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The Quick 10: Nine Victims of King Tut's Curse (and one who should have been)

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If you have any connections to Egyptology or mummies at all (work in a museum? Have an archaeologist ancestor?), be careful on Sunday. Sunday is the anniversary of the day King Tutankhamen's tomb was opened, unleashing a powerful curse upon all who dared disturb his eternal slumber.

I mean, if you believe in stuff like that. Here are nine people who might make you believe, and one who should have been a direct recipient of Tut's wrath but got off with nary a scratch. Now, like any good urban legend, the tale of Tut's curse has expanded to epic proportions over the years. Some of these are probably exaggerated versions of what really happened"¦ but that's part of the fun, isn't it?

tut1. Lord Carnarvon, the man who financed the excavation of King Tut's tomb, was the first to succumb to the supposed curse. He accidentally tore a mosquito bite open while shaving and ended up dying of blood poisoning shortly thereafter. This occurred a few months after the tomb was opened and a mere six weeks after the press started reporting on the "Mummy's Curse" that was thought to afflict anyone associated with disturbing the mummy. Legend has it that when he died, all of the lights in the house mysteriously went out.
2. Howard Carter, who discovered the existence of the tomb, gave a paperweight to a friend, Sir Bruce Ingham, as a gift. The paperweight, appropriately (or inappropriately, I suppose) consisted of a mummified hand wearing a bracelet that was supposedly inscribed with "Cursed be he who moves my body." I'm sure "and severs my hand to use it as a trinket" was implied. Ingham house burned to the ground not long after receiving the gift, and when he tried to rebuilt, it was hit with a flood.

3. George Jay Gould was a wealthy financier who visited the tomb of Tutankhamen"¦ and fell sick almost immediately afterward. He never really recovered and died of a high fever a few months later.

4. It's said that Lord Carnarvon's brother, Audrey Herbert, suffered from King Tut's curse merely by being related to the financier. Herbert, having had no such problems before, became totally blind. It was mistakenly believed that his rotten, infected teeth were somehow interfering with his vision, and had every single tooth pulled from his head in an effort to regain his sight. Needless to say, it didn't work. He did, however, die of blood poisoning as a result of the surgery, just five months after the death of his cursed brother.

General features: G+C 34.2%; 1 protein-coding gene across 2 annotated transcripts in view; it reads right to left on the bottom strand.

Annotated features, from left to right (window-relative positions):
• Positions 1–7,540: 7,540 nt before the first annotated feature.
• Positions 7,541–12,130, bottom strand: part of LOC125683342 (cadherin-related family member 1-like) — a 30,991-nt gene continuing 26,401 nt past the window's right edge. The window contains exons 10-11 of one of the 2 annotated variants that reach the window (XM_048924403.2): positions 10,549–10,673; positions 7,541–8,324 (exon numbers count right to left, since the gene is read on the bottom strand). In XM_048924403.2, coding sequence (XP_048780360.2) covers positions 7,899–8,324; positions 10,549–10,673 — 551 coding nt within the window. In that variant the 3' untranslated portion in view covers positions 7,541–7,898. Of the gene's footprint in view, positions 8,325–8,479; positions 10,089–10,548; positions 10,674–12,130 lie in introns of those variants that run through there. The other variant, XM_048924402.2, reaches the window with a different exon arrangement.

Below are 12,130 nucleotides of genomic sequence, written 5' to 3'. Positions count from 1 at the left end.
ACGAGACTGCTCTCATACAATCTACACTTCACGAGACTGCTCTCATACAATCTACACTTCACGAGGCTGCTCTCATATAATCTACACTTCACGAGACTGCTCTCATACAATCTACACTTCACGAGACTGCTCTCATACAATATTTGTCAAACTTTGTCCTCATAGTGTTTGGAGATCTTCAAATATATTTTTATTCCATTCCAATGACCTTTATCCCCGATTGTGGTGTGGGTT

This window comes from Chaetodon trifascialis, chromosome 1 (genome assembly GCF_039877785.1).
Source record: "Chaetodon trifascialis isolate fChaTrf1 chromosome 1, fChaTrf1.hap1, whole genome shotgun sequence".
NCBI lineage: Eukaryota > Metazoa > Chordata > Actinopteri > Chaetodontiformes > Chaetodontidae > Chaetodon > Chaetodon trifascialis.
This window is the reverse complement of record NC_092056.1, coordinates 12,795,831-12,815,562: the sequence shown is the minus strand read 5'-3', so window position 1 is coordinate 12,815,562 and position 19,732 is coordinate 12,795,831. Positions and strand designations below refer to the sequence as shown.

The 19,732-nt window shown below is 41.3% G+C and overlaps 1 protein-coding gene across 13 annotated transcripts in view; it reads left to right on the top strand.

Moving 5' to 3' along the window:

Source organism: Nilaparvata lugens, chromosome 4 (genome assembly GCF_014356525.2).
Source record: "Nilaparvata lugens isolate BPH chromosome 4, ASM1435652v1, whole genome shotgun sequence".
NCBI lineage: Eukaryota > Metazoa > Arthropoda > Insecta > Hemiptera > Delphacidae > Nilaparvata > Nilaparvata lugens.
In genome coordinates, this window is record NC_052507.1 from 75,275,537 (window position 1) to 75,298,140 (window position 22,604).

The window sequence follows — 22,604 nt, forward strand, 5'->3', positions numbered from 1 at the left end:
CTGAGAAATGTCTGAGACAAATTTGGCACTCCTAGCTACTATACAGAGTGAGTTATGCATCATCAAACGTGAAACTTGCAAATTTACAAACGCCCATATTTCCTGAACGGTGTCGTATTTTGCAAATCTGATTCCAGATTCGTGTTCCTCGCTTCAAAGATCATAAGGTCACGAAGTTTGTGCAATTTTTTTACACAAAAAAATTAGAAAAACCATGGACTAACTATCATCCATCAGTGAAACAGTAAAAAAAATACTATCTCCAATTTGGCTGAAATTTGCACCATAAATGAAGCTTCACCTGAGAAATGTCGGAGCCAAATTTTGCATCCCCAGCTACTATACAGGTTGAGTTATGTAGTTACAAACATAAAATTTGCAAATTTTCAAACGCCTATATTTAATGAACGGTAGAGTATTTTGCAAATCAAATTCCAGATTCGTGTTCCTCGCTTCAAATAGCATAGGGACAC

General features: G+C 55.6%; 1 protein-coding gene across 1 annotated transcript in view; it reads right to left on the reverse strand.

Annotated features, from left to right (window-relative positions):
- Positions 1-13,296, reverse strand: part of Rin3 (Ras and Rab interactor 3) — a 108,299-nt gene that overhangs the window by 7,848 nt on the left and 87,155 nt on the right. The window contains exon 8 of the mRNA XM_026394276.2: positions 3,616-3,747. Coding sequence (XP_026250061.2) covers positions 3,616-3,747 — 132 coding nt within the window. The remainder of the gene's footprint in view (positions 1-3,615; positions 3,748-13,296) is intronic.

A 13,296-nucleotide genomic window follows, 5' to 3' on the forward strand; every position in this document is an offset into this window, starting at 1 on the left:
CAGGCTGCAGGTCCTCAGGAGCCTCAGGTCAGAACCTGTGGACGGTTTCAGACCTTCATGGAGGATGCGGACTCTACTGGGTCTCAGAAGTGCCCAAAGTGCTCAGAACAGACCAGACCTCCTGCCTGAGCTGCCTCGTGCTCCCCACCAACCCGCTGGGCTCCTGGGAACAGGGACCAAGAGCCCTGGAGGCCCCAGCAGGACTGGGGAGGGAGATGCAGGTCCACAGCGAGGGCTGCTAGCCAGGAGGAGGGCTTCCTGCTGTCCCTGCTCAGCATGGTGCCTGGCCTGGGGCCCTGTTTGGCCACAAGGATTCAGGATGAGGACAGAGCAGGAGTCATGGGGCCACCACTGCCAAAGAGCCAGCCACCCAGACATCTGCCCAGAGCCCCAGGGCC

tomb5. Hugh Evelyn-White was so terrified of the curse that he killed himself before Tutankhamen could. Supposedly "“ I'll tell you that I couldn't find a super credible source to back this one up, so it's possible that the story of his death has been embellished over the years. Evelyn-White was an archaeologist who helped during excavation. After seeing death sweep over his fellow crew members in 1923, Evelyn-White wrote "I have succumbed to a curse which forces me to disappear," and hanged himself. One account says he wrote this in his own blood, but take it with a grain of salt.

6. American Egyptologist Aaron Ember was friends with many of the people who were present when the tomb was opened, including Lord Carnarvon. Ember died in 1926, when his house burned down "“ he could have exited safely, but was trying to save a book he had been working on: The Egyptian Book of the Dead. Spooky.

7. Richard Bethell, who was Howard Carter's secretary and the first person behind Carter to enter the tomb, died in 1929. Seven years later seems like a stretch to include in the curse, but given that he apparently died of respiratory failure at the young age of 35 does make you wonder"¦

8. Proving that you didn't have to be one of the excavators or financers to fall victim to the curse, Archibald Douglas Reed merely X-rayed Tut before he ended up in the Museum of Cairo. He got sick the next day and was dead three days later.

9. Another famous Egyptologist, James Henry Breasted, was working with Carter when the tomb was opened. Shortly thereafter, he allegedly returned home to find that his pet canary had been eaten by a cobra"¦ and the cobra was still occupying the cage. Since the cobra is a symbol of the Egyptian monarchy "“ one that kings wore on their heads to represent protection "“ this was a pretty ominous sign. Breasted himself didn't die until 1935, although it was immediately following a trip to Egypt.

carter10. Howard Carter himself? Perfectly fine. Never had a mysterious, inexplicable illness and his house never fell victim to any natural disasters. He died of cancer at the age of 64. If you ask me, I have a theory about this. Howard Carter loved archaeology and Egypt and would have been deeply respectful of his subjects. His tombstone even says, "May your spirit live, May you spend millions of years, You who love Thebes, Sitting with your face to the north wind, Your eyes beholding happiness." So, if the curse is indeed true, I hypothesize that those who died did or said something to insult the memory of the mummy.

What do you think "“ is the curse something to be feared, or would you totally dismiss it if you had the opportunity to check out the tomb? Share your opinions in the comments. And have a good weekend!

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iStock // Ekaterina Minaeva